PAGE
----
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Wednesday, May 22, 2024

In New Zealand, Experiencing the Miracle of Flight Anew

WorldAsiaIn New Zealand, Experiencing the Miracle of Flight Anew

The Australia Letter is a weekly newsletter from our Australia bureau. Sign up to get it by email. This week’s issue is written by Natasha Frost, a reporter based in Melbourne.

The other week, approximately 32 years into my career as a seasoned flier, I experienced air travel as if for the very first time — the flight of angels, of billionaires, of dreams. (It was still in coach class.)

On a recent reporting trip in New Zealand, I arranged to spend the weekend visiting an old friend who now lives near Havelock, a town of around 600 people at the top of the country’s South Island, about 50 miles due west of Wellington, where I was traveling from.

With the Cook Strait between New Zealand’s North and South Islands in the way, the easiest option was to take a domestic flight — one of hundreds that zip across the country every day.

Flying domestically in New Zealand is only marginally more rigorous than boarding a bus. If you don’t have baggage to check in, you may walk through the airport doors half an hour before your flight departs. No one will check your ID at any point, and you don’t even need to show your boarding pass to pass through security, which usually takes a minute or two, with no limits on liquids. In some smaller airports, there is no security at all.

To get to Havelock, I booked a seat on a flight run not by Air New Zealand, the national airline, but by Sounds Air, one of the country’s far smaller “regional carriers,” of which there are around half a dozen.

Departing Sounds Air from Wellington, you bypass security screenings altogether. Your ticket to ride is little more than a reusable piece of green laminated paper that reads “Boarding Pass to Blenheim.” Checking in a bag? They sling it into the back of the nine-seat plane. And don’t bother going to the carousel on arrival. It’ll be handed to you as you get off.

The lack of rigmarole is entirely intentional, with some frequent fliers purchasing 10-trip tickets for regular hops across the strait, said Andrew Crawford, the airline’s chief executive.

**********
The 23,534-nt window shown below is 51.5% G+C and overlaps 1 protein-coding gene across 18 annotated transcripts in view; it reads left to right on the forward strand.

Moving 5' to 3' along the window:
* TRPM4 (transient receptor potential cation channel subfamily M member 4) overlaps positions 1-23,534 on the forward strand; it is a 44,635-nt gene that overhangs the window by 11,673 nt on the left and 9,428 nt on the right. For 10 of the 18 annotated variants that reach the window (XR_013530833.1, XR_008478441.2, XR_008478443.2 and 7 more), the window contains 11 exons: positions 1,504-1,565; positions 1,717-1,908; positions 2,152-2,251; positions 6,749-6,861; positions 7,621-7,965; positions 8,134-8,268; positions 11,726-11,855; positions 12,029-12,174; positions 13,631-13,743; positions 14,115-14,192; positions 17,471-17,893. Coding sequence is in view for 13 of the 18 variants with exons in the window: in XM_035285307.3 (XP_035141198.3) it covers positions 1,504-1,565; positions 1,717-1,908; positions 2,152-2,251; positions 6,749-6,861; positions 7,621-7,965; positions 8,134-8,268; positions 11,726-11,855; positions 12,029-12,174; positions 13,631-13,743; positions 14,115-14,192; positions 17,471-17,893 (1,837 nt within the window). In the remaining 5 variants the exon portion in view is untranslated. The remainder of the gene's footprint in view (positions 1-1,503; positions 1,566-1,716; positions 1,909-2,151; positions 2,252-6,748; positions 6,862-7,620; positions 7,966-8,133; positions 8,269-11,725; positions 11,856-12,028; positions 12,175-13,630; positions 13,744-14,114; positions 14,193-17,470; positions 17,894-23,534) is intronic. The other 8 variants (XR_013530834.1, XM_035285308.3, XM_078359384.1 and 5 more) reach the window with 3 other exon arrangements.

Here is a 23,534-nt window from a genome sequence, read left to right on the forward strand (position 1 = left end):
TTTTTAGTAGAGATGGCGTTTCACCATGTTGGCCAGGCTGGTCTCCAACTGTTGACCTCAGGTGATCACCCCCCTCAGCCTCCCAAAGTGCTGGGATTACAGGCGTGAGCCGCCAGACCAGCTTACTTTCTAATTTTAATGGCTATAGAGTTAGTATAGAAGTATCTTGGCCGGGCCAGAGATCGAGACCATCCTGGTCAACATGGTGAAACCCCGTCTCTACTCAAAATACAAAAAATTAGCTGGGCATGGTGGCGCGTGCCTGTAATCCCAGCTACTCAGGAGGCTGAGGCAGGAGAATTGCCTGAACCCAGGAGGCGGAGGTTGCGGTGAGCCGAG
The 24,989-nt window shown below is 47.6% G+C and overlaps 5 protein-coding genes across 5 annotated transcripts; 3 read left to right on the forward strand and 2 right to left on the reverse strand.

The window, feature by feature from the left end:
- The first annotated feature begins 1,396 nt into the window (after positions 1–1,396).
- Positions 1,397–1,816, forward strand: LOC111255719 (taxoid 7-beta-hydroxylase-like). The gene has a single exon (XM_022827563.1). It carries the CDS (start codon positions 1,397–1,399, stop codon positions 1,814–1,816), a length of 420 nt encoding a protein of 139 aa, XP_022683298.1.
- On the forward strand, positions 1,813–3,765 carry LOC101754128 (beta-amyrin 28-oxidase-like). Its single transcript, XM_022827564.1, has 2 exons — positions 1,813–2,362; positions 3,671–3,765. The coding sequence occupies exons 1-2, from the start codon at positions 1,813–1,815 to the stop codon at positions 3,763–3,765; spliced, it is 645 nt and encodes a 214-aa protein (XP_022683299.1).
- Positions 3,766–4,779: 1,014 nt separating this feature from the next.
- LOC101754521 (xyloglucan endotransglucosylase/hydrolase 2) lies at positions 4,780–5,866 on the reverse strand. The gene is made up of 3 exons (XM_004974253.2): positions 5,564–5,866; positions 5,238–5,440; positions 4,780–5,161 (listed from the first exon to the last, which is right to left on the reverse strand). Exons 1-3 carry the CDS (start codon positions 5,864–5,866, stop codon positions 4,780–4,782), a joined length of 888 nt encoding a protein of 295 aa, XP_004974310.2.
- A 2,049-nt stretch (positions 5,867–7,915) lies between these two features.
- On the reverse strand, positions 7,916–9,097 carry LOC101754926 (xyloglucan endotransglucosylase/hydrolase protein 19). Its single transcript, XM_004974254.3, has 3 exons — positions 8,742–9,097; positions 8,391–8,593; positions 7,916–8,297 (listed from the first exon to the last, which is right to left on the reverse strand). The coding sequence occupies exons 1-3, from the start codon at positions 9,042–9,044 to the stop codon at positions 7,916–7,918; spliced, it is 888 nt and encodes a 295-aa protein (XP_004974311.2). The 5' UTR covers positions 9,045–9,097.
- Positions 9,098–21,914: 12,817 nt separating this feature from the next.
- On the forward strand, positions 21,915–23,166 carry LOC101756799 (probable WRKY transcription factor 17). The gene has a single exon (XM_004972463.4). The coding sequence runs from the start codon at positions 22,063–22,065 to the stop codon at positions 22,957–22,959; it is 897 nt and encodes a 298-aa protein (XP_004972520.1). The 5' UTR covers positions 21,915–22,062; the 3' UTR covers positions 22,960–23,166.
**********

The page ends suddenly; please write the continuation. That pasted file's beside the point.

“That is our point of difference,” he said. “This is what people like.”

The airline was founded in 1986, with a single nine-seater Cessna Caravan ferrying people to the Marlborough Sounds. It now has 10 planes — the largest of their crafts seats 12 — and carries about 120,000 people a year, mostly on routes where there is no alternative, other than the road.

Some passengers are commuters. Others are tourists. And then there are those who live in rural areas and require specialist medical attention in larger cities. “If you’re going for cancer treatment or day surgery, stuff like that,” he said. “That’s a big part of our business.”

These small airlines play a crucial role in helping New Zealanders get around a country that has an extremely limited rail network, and where many people live far from essential services.

But it was the flight itself that captivated me.

Under normal circumstances, elbow-to-elbow with strangers, the majesty of flying is somewhat displaced by the discomfort of being inside a pressurized metal tube, and you easily forget that you are thousands of feet in the air. (Some people prefer to forget that.)

But at roughly 6,500 feet, low and slow enough to see wind turbines and craggy hills unfold before us, as if flying in a dream, the miracle of flight seemed uncommonly … miraculous.

The wind whistled past the cabin, and I could see into the cockpit, over the shoulder of the solo pilot and out the windscreen. As we came into land through the vineyards that the region is known for, the grapes were almost visible on the vine. It wasn’t hard to imagine myself as some early aviatrix, and I struggled to keep a grin off my face.

All in all, I told my waiting host, it was an experience exactly halfway between riding in a minivan and traveling on a private jet.

Here are the week’s stories.

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